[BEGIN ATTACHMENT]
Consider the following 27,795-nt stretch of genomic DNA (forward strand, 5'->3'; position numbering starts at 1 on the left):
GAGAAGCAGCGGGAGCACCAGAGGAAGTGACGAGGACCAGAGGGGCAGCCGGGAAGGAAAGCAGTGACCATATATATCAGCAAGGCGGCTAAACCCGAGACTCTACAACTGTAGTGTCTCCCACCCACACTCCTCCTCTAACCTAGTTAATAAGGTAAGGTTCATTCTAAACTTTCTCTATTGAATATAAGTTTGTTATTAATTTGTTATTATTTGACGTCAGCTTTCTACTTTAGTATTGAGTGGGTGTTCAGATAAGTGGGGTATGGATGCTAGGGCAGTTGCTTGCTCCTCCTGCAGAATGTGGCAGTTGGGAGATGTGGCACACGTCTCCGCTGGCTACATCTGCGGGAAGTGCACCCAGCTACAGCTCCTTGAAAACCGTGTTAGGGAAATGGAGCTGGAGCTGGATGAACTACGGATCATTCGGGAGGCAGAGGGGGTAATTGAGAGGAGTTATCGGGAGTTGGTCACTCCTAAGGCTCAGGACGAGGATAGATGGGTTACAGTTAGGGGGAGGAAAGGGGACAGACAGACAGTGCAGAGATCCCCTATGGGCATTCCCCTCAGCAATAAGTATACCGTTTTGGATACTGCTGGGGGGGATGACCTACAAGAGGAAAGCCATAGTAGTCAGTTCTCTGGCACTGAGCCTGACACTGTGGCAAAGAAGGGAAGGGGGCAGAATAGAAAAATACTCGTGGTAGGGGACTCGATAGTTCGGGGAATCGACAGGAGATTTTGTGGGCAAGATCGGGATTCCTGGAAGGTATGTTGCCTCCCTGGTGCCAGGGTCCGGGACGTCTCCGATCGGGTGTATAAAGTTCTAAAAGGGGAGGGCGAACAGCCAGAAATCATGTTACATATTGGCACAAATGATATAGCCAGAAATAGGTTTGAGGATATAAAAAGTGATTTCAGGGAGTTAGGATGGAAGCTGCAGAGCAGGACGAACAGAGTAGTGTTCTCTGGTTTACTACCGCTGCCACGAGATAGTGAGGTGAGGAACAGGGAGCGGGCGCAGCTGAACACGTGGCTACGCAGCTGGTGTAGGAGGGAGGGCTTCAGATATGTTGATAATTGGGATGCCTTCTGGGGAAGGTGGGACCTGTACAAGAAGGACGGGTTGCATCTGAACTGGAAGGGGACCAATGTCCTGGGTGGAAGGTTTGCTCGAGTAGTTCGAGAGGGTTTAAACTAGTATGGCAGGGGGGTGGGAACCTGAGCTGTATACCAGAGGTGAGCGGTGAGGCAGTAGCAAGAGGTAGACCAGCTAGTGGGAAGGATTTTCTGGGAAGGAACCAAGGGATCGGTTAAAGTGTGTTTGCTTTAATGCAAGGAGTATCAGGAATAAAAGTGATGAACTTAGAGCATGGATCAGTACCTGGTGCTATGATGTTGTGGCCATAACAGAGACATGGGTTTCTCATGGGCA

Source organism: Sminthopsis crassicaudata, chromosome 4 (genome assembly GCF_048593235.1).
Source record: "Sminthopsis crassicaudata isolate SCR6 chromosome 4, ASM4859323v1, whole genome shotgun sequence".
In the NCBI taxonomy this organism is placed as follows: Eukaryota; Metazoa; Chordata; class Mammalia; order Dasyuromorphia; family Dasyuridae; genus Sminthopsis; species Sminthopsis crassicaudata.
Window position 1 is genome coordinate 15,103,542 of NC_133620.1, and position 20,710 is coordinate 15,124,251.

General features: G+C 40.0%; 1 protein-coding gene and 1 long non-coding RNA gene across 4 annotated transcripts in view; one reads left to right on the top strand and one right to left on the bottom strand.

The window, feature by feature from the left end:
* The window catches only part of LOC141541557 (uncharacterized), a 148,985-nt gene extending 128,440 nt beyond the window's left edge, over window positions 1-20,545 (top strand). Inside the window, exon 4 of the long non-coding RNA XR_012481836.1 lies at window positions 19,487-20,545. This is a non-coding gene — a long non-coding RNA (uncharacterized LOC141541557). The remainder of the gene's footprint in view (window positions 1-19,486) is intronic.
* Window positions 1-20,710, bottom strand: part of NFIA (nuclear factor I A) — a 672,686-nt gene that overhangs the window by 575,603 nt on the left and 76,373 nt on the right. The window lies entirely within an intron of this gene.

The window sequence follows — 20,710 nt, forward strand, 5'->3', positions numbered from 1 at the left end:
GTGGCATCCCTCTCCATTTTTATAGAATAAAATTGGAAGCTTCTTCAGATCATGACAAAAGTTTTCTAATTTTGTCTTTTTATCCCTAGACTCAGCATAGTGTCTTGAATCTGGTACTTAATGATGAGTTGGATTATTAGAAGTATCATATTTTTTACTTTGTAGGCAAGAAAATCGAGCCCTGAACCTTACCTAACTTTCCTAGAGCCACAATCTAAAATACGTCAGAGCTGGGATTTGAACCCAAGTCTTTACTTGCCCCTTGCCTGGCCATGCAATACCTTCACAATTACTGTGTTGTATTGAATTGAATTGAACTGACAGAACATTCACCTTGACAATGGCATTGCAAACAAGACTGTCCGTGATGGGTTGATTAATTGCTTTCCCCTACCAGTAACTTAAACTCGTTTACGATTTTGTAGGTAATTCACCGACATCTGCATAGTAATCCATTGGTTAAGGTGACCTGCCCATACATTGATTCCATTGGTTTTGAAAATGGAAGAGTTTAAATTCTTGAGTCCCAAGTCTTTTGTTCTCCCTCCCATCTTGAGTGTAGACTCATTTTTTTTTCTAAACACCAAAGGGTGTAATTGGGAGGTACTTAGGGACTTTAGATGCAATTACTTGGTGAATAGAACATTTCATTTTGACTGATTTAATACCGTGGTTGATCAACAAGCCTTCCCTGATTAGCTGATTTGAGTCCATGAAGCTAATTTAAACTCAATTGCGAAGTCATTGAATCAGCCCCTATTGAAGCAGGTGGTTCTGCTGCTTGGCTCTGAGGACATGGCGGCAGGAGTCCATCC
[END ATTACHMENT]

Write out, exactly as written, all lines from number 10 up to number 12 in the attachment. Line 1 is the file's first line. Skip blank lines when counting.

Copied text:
* Window positions 1-20,710, bottom strand: part of NFIA (nuclear factor I A) — a 672,686-nt gene that overhangs the window by 575,603 nt on the left and 76,373 nt on the right. The window lies entirely within an intron of this gene.

The window sequence follows — 20,710 nt, forward strand, 5'->3', positions numbered from 1 at the left end:
GTGGCATCCCTCTCCATTTTTATAGAATAAAATTGGAAGCTTCTTCAGATCATGACAAAAGTTTTCTAATTTTGTCTTTTTATCCCTAGACTCAGCATAGTGTCTTGAATCTGGTACTTAATGATGAGTTGGATTATTAGAAGTATCATATTTTTTACTTTGTAGGCAAGAAAATCGAGCCCTGAACCTTACCTAACTTTCCTAGAGCCACAATCTAAAATACGTCAGAGCTGGGATTTGAACCCAAGTCTTTACTTGCCCCTTGCCTGGCCATGCAATACCTTCACAATTACTGTGTTGTATTGAATTGAATTGAACTGACAGAACATTCACCTTGACAATGGCATTGCAAACAAGACTGTCCGTGATGGGTTGATTAATTGCTTTCCCCTACCAGTAACTTAAACTCGTTTACGATTTTGTAGGTAATTCACCGACATCTGCATAGTAATCCATTGGTTAAGGTGACCTGCCCATACATTGATTCCATTGGTTTTGAAAATGGAAGAGTTTAAATTCTTGAGTCCCAAGTCTTTTGTTCTCCCTCCCATCTTGAGTGTAGACTCATTTTTTTTTCTAAACACCAAAGGGTGTAATTGGGAGGTACTTAGGGACTTTAGATGCAATTACTTGGTGAATAGAACATTTCATTTTGACTGATTTAATACCGTGGTTGATCAACAAGCCTTCCCTGATTAGCTGATTTGAGTCCATGAAGCTAATTTAAACTCAATTGCGAAGTCATTGAATCAGCCCCTATTGAAGCAGGTGGTTCTGCTGCTTGGCTCTGAGGACATGGCGGCAGGAGTCCATCC